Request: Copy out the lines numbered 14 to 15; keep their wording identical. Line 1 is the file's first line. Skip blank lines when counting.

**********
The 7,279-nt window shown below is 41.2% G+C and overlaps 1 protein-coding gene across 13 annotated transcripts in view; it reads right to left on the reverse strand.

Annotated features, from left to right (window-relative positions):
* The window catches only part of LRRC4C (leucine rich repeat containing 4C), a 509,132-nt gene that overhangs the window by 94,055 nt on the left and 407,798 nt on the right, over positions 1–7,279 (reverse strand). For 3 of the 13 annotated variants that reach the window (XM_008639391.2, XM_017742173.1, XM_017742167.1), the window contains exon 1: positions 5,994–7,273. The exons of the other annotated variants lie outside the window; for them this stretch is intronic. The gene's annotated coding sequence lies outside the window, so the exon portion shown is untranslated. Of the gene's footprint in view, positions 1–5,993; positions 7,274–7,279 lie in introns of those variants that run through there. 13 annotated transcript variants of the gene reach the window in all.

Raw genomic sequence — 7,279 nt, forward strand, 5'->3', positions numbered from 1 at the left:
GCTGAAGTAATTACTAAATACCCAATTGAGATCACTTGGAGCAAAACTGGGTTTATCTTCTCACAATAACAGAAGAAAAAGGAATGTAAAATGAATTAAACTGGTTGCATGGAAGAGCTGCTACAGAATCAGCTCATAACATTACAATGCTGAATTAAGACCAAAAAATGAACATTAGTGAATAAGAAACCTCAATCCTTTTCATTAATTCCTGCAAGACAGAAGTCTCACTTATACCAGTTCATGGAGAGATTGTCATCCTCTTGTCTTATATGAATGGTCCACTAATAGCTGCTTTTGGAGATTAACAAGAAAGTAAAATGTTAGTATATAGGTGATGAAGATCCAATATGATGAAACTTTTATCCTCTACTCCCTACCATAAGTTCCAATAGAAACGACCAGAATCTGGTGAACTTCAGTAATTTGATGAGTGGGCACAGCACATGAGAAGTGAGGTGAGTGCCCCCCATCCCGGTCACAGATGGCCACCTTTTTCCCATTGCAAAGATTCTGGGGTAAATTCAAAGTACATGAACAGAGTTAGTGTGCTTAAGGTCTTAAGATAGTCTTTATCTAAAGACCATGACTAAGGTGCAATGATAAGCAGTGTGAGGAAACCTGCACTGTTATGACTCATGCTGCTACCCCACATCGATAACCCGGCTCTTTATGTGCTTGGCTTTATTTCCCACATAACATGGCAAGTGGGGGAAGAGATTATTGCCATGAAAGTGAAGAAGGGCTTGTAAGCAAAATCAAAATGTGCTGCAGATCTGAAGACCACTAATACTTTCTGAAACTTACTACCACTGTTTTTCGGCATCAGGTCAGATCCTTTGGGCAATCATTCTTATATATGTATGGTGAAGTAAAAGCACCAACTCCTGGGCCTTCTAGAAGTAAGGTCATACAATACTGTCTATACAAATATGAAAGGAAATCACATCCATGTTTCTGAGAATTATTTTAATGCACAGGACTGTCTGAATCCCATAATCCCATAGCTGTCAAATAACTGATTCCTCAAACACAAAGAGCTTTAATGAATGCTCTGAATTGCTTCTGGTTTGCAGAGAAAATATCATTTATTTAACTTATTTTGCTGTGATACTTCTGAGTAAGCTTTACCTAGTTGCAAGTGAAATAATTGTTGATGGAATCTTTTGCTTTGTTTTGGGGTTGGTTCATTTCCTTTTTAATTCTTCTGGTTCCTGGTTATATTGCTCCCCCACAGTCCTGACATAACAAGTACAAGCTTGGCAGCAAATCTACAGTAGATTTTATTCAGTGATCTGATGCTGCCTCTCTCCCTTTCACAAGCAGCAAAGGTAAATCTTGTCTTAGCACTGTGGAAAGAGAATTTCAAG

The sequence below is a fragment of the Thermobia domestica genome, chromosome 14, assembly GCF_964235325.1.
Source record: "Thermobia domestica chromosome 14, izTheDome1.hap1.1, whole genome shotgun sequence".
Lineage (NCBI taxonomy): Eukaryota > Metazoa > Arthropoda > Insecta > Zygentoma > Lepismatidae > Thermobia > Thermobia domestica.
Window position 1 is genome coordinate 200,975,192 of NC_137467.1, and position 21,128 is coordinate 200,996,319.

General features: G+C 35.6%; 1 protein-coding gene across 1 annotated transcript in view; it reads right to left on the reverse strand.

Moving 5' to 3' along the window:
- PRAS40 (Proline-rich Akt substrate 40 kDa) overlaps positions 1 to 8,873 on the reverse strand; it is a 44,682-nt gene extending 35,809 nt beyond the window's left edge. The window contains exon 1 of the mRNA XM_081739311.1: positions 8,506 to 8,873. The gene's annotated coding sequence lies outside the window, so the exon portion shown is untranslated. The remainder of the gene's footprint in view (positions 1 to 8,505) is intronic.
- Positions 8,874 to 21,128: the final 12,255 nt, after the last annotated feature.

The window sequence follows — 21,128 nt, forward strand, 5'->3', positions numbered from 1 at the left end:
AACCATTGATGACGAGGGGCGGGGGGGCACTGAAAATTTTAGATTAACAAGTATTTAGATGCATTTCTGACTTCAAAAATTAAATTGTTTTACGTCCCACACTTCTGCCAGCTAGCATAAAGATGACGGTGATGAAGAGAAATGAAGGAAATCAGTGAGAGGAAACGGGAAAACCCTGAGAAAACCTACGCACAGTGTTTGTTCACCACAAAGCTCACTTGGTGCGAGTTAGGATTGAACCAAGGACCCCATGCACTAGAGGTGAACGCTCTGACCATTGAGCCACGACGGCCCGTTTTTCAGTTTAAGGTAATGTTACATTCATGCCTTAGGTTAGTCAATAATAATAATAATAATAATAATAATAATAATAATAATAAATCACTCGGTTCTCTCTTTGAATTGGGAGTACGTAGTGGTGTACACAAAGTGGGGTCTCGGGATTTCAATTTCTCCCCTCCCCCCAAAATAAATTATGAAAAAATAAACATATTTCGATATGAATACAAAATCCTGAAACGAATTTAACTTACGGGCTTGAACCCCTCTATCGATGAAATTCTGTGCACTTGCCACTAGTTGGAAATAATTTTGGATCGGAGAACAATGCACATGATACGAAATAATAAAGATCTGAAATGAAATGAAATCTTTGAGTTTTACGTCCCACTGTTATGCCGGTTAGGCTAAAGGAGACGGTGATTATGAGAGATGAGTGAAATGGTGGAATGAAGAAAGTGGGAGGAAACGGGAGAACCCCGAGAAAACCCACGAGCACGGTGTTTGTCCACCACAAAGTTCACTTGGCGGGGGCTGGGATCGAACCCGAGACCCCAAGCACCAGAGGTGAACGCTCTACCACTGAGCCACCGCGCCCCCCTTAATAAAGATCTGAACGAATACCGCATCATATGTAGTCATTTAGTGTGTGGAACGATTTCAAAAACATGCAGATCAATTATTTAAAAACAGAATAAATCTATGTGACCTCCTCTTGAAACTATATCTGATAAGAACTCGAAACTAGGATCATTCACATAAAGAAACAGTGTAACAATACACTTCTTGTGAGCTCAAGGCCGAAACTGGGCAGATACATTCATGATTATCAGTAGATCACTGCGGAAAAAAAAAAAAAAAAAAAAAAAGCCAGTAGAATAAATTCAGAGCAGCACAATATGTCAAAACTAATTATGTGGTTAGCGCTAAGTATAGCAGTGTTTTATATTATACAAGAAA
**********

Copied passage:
The window sequence follows — 21,128 nt, forward strand, 5'->3', positions numbered from 1 at the left end:
AACCATTGATGACGAGGGGCGGGGGGGCACTGAAAATTTTAGATTAACAAGTATTTAGATGCATTTCTGACTTCAAAAATTAAATTGTTTTACGTCCCACACTTCTGCCAGCTAGCATAAAGATGACGGTGATGAAGAGAAATGAAGGAAATCAGTGAGAGGAAACGGGAAAACCCTGAGAAAACCTACGCACAGTGTTTGTTCACCACAAAGCTCACTTGGTGCGAGTTAGGATTGAACCAAGGACCCCATGCACTAGAGGTGAACGCTCTGACCATTGAGCCACGACGGCCCGTTTTTCAGTTTAAGGTAATGTTACATTCATGCCTTAGGTTAGTCAATAATAATAATAATAATAATAATAATAATAATAATAATAAATCACTCGGTTCTCTCTTTGAATTGGGAGTACGTAGTGGTGTACACAAAGTGGGGTCTCGGGATTTCAATTTCTCCCCTCCCCCCAAAATAAATTATGAAAAAATAAACATATTTCGATATGAATACAAAATCCTGAAACGAATTTAACTTACGGGCTTGAACCCCTCTATCGATGAAATTCTGTGCACTTGCCACTAGTTGGAAATAATTTTGGATCGGAGAACAATGCACATGATACGAAATAATAAAGATCTGAAATGAAATGAAATCTTTGAGTTTTACGTCCCACTGTTATGCCGGTTAGGCTAAAGGAGACGGTGATTATGAGAGATGAGTGAAATGGTGGAATGAAGAAAGTGGGAGGAAACGGGAGAACCCCGAGAAAACCCACGAGCACGGTGTTTGTCCACCACAAAGTTCACTTGGCGGGGGCTGGGATCGAACCCGAGACCCCAAGCACCAGAGGTGAACGCTCTACCACTGAGCCACCGCGCCCCCCTTAATAAAGATCTGAACGAATACCGCATCATATGTAGTCATTTAGTGTGTGGAACGATTTCAAAAACATGCAGATCAATTATTTAAAAACAGAATAAATCTATGTGACCTCCTCTTGAAACTATATCTGATAAGAACTCGAAACTAGGATCATTCACATAAAGAAACAGTGTAACAATACACTTCTTGTGAGCTCAAGGCCGAAACTGGGCAGATACATTCATGATTATCAGTAGATCACTGCGGAAAAAAAAAAAAAAAAAAAAAAAGCCAGTAGAATAAATTCAGAGCAGCACAATATGTCAAAACTAATTATGTGGTTAGCGCTAAGTATAGCAGTGTTTTATATTATACAAGAAA